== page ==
This year I took part in a reenactment dinner theater of the first Thanksgiving in Plymouth, Massachusetts, so with all the research I have been doing into the manners and customs of the pilgrims, my column seemed like an ideal place to compile and present some of my new-found knowledge.
The events leading up to the first Thanksgiving were so full of hardship, danger and death, as to make me pity the poor pilgrims who had to endure these difficulties. To us, today, the risks and conditions that were involved in traveling to the “new world” would be intolerable and unthinkable. But then, we are used to a life of luxury and ease.
In the days of the pilgrims, life was hard wherever they looked. Wars and religious persecutions raged all around them. The thought of starting over in a “new world” probably sounded refreshing and like a heaven-sent option to escape their present difficulties. In any case, they felt that the risks of such an ocean adventure to the “new world” was preferable to the conditions they had to endure in Europe.
The financial backers of the voyage thought that the congregation of Separatists was too small, so they recruited more local people to add to the passenger list. Only about half were escaping religious persecution. The other half, the non-religious, called “Strangers” were just regular people seeking opportunity in the new world.
After many delays and difficulties, the Mayflower left England in September 1620, but the problems for the 102 passengers and 40 crew members were just beginning.
The Mayflower was a small ship — just 100 feet long — and leaky. The weather was rough, food was lacking and conditions were unsanitary.
After three months at sea, the “saints” and “strangers” landed at Plymouth Harbor on December 16, 1620.
The passengers of the Mayflower began to argue about who was going to be in charge of the settlement they were going to build since they were far off course from their intended destination in Virginia.
The leaders of the group quickly drafted a document called the Mayflower Compact. It was a simplified constitution of sorts that set forth temporary laws. It formed a framework of self-governance for the new colony. All 41 men in the group agreed to it and signed the document.
Since it was winter when the colonists arrived in the “new world,” they lived on board the ship. The winter was brutal and half of them died before spring.
When the weather became milder, the remaining passengers went ashore to establish a settlement. It was at that time they met some friendly Indians who knew English.
Squanto helped the Europeans survive their first year by teaching them how to grow corn and other survival skills.
The Pilgrims soon found that food was more plentiful in the new world than it had been in England and there were no hunting restrictions.
In the garden, Indian corn was the main crop, but it was not to be eaten fresh. It was for drying and pounding into meal and flour. Incidentally, the kernals were not golden yellow as we think of them, but a variety of colors. They could be red, black, white, yellow, purple, gray or blue.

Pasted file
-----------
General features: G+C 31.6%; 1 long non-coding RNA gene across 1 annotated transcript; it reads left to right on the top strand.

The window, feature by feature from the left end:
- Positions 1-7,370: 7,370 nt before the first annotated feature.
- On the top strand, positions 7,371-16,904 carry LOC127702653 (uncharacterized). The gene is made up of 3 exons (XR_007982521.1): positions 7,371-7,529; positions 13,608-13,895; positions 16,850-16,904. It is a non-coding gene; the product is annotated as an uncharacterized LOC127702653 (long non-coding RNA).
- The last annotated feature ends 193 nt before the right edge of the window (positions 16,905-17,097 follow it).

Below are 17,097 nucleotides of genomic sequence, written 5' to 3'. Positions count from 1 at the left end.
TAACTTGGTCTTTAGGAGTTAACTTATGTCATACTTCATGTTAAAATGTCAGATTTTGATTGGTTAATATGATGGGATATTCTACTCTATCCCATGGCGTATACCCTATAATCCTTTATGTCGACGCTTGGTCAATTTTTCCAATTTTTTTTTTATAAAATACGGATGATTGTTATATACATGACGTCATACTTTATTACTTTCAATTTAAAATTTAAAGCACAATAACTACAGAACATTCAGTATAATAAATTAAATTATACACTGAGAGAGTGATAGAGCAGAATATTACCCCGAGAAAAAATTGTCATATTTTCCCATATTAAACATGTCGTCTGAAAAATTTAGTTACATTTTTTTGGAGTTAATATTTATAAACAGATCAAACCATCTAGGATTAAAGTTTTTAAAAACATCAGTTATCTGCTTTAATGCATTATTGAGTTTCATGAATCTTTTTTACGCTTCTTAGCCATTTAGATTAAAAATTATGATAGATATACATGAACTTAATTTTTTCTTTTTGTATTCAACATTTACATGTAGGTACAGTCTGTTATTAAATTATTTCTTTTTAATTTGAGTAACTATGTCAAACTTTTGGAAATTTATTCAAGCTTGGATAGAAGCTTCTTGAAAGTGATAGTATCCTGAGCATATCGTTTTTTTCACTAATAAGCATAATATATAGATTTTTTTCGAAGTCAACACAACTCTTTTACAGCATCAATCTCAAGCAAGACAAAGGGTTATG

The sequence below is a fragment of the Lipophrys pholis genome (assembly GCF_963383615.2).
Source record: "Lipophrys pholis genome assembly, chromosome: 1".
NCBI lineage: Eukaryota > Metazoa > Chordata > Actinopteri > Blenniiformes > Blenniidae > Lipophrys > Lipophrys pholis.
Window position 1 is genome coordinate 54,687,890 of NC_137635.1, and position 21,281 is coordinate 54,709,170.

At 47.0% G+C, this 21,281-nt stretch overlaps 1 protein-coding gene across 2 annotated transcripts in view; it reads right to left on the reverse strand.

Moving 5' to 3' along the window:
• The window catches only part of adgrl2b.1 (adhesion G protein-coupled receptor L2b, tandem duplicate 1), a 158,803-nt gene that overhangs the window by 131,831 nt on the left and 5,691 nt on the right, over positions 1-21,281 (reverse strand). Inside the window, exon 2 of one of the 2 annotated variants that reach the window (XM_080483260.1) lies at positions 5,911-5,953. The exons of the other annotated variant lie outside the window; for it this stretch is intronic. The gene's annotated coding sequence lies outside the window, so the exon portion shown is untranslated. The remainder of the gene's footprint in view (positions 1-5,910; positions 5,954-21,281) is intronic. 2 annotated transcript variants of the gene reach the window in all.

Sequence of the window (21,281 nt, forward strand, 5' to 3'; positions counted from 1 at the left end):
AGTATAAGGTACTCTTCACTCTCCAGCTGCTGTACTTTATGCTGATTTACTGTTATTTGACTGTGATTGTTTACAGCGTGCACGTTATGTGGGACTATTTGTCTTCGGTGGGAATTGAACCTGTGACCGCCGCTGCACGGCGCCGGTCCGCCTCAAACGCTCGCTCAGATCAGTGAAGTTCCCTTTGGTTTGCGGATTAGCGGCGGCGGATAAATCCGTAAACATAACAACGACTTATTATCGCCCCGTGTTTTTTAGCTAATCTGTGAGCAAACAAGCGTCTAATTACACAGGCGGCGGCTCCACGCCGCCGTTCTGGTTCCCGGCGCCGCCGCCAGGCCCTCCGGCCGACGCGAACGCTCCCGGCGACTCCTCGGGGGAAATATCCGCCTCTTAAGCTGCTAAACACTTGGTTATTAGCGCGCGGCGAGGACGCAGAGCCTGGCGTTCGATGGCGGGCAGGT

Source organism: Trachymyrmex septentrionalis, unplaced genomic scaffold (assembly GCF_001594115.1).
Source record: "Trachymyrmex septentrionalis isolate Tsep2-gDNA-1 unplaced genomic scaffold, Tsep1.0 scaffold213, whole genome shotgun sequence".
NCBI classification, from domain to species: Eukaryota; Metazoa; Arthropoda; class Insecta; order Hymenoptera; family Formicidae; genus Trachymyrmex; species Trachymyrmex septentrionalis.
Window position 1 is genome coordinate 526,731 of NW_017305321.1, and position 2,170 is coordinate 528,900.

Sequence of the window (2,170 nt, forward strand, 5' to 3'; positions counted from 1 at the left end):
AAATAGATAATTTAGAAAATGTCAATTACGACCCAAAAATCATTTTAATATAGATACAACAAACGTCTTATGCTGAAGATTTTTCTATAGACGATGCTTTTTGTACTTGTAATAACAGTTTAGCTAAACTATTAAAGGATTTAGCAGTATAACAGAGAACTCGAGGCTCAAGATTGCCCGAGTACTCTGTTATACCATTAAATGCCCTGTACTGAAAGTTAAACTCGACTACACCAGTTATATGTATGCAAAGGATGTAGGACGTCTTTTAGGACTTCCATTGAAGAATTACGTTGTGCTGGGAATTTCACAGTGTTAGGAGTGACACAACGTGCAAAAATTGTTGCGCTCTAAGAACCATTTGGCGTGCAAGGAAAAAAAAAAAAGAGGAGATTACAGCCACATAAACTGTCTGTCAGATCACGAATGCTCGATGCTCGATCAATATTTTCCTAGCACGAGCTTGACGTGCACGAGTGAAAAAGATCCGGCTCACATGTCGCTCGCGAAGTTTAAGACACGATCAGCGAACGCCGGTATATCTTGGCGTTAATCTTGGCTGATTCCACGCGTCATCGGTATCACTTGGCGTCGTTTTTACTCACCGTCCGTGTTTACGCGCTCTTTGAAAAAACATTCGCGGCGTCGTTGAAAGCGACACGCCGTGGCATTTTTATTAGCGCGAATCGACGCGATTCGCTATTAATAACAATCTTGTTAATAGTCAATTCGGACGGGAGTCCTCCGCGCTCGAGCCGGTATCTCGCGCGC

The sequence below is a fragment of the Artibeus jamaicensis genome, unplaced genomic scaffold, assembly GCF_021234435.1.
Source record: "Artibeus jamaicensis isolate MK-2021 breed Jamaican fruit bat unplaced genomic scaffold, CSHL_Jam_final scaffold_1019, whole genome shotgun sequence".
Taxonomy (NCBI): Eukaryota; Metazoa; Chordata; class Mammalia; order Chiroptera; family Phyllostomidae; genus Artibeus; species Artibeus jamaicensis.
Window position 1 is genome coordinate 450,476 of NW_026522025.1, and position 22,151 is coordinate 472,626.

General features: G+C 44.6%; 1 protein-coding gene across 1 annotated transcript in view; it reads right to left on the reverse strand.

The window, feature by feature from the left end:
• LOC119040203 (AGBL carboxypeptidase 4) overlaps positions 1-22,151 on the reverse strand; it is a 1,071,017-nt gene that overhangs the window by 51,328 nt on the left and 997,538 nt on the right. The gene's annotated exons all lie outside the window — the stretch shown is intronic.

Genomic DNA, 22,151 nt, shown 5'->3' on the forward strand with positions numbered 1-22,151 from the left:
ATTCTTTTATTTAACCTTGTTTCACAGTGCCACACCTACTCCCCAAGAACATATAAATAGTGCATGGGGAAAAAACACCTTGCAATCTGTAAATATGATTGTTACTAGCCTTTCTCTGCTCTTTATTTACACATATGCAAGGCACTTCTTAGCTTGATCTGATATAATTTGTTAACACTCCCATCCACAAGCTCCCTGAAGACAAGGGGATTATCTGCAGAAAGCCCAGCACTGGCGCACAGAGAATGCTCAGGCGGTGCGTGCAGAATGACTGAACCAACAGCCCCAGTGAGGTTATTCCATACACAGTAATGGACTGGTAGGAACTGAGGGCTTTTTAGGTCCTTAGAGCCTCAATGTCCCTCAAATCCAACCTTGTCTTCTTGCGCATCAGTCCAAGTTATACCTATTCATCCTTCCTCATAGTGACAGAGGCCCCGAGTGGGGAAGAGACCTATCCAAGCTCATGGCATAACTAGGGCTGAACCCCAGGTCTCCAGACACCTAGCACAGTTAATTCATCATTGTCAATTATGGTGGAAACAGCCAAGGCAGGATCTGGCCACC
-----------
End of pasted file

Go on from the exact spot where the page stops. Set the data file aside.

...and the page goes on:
“Beans, pumpkins, wheat, barley, oats and peas” were also a part of the Pilgrim’s summer gardens. If they did not have a good harvest, they could starve to death in the winter, so it was very important to grow and store as much food as possible.
The first Plymouth Thanksgiving took place after the harvest of 1621. Governor William Bradford is credited with planning and organizing the event.
It is estimated that just 50 colonists survived to celebrate that first Thanksgiving: “22 men, four married women and 25 children and teenagers.”
There was not just one day of celebration, but several. Food, games, foot races, singing and dancing and other activities likely entertained the Pilgrims and their guests.
The guests of honor were 90 Wampanoag Indian braves and their chief Massasoit who had helped teach the colonists techniques of fishing, hunting and growing food to make this feast possible.
The menu for first Thanksgiving very likely included: fowl, deer, nuts, beans, pumpkins, squash, corn, cornmeal, cabbage, cucumbers, leeks, lettuce, parsnips, turnips, parsley, onions, herbs, garlic, fish, cranberries, grapes, walnuts, chestnuts, lobsters, eels, oysters and other sea food.
Despite the Plymouth colonists getting credit for hosting the first Thanksgiving, there were some other celebrations that were candidates too, most notably a Thanksgiving held in Jamestown, Virginia in the spring of 1610. The colonists set aside a day of thanksgiving after a shipment of supplies arrived.
In the years that followed, Thanksgiving continued to be celebrated in some form at the local and state level in America, but it was not a national holiday.
On October 3, 1863. President Abraham Lincoln declared that the nation would observe a day of thanksgiving on November 26 of that year. It was thought it was in response to the Union victory at Gettysburg.
Franklin D. Roosevelt tried to make Thanksgiving a week earlier to boost the holiday shopping season, but was met with opposition and ridicule. People called the earlier date “Franksgiving.” After the public outcry, a law was passed in Congress that made Thanksgiving permanently on the last Thursday of November.
These days, Thanksgiving means a time to gather and celebrate a lot of fun family traditions, eat delicious food and relax. It also means a time of counting our blessings and giving to those who are in need in our communities and beyond.
For some, Christmas celebrations start with putting up their tree on Thanksgiving and getting geared up for that all-important Black Friday Christmas sale.
However you celebrate, it is a time of peace and reflection that prepares us for the exuberance and joy of the holiday season that follows.
For all our many blessings, we give God thanks.